Nouvèl FOKAL

mercredi 1 juin 2011

Beautiful plants : the mango tree

For more then a month now, the markets have been taken over by mangos of all kinds, “fransik”, “kon”, “fil”, “miska”, “kanel”, “jeremi” and more that we enjoy while our mango trees in our yards drop their beautiful ripe fruit on our roofs with a «bong» night and day. Children have fun trowing sticks or stones to get the fruit from the mango trees. Nouvel FOKAL and Martissant park want to give you a little more information on this great fruit and its production in the country of Haïti.

The mango tree originated in India and was introduced to the Caribbean in the 18th century. Thanks to its double root system, the mango tree gets its water from surface roots during the rainy season and from its long taproots during the dry season of winter. The mango tree can live for more than one hundred years.

François Séverin who wrote “Plants and trees in Haïti”, has inventoried more than 158 different varieties of mango trees in the country. The mango is one of the most exported fruit in the world. The mango season in Haiti is one of the longest in the Caribbean basin.
In 2009, according to the Bank of Haïti, the revenues from the export of mangoes was more than ten million US dollars, one third of the country’s agricultural export. The fresh mango most exported, mostly to the US, is the francisque, produced only in Haïti. The national association of mango exporters (ANEM), its member enterprises such as Agropak or JMB S.A. and many NGOs such as ORE (The organisation for the rehabilitation of the environment) in Camp-Perrin, work to improve this sector. ORE has developed new varieties that are tastier and disease resistant. They also work in the packing of dried mangoes. Many agricultural cooperatives in Ennery, Gros-Morne, Petite-Rivière de l’Artibonite, Léogane et Cabaret have all had their mangos production certified «organic» so as to reach new foreign markets.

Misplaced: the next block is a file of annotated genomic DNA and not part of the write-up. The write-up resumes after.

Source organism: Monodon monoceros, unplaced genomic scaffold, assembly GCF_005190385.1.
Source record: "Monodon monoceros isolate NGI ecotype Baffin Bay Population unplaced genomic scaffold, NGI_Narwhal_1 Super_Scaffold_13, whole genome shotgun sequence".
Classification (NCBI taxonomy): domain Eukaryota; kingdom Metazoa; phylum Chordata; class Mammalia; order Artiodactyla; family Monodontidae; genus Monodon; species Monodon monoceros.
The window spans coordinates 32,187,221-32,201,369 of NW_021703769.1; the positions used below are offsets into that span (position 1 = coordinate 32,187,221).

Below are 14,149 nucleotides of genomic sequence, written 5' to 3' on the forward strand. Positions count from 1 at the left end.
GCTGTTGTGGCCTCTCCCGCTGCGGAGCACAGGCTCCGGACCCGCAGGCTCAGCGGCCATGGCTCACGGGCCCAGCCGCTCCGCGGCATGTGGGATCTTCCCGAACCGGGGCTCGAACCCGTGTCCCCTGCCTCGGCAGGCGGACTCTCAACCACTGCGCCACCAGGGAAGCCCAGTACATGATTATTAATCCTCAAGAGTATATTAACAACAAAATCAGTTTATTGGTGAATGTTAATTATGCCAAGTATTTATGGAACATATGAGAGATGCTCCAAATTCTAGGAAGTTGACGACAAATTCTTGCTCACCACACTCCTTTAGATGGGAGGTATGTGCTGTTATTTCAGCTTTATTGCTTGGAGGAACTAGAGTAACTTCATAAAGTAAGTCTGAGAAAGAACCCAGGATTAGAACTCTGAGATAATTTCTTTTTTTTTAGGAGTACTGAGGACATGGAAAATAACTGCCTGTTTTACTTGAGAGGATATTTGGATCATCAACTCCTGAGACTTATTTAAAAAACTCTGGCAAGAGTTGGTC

For export, many problems come to mind, one being the picking. ORE and AVSF (Agronomist and veterinary without borders) have improved the picking system by getting the fruit from the tree before it falls to the ground and thus avoid bruising and rotting. Then, transport is a problem, as the roads are so bad, the fruit can be damaged. But one of the major problems for export is the presence of mango fly larva in the fruit. To avoid this, the mangoes are examined as they arrive at the exporter. If they have larva they are thrown out. As for the good ones they are plunged in a bath of hot water (50 celcius) to kill unseen larva and prevent their development. They are then packed and sent for export. The mango export represents a major potential of development for the country.

However, most mangoes produced in Haïti are eaten locally. Mangoes contain good amounts of vitamins A and C, antioxidants which are recommended for daily consumption. Mango leaves also have antiseptic properties. This entices us to keep on eating mangoes while sitting under the shade given by this large tree along sunny roads, dreaming of agricultural development in Haiti.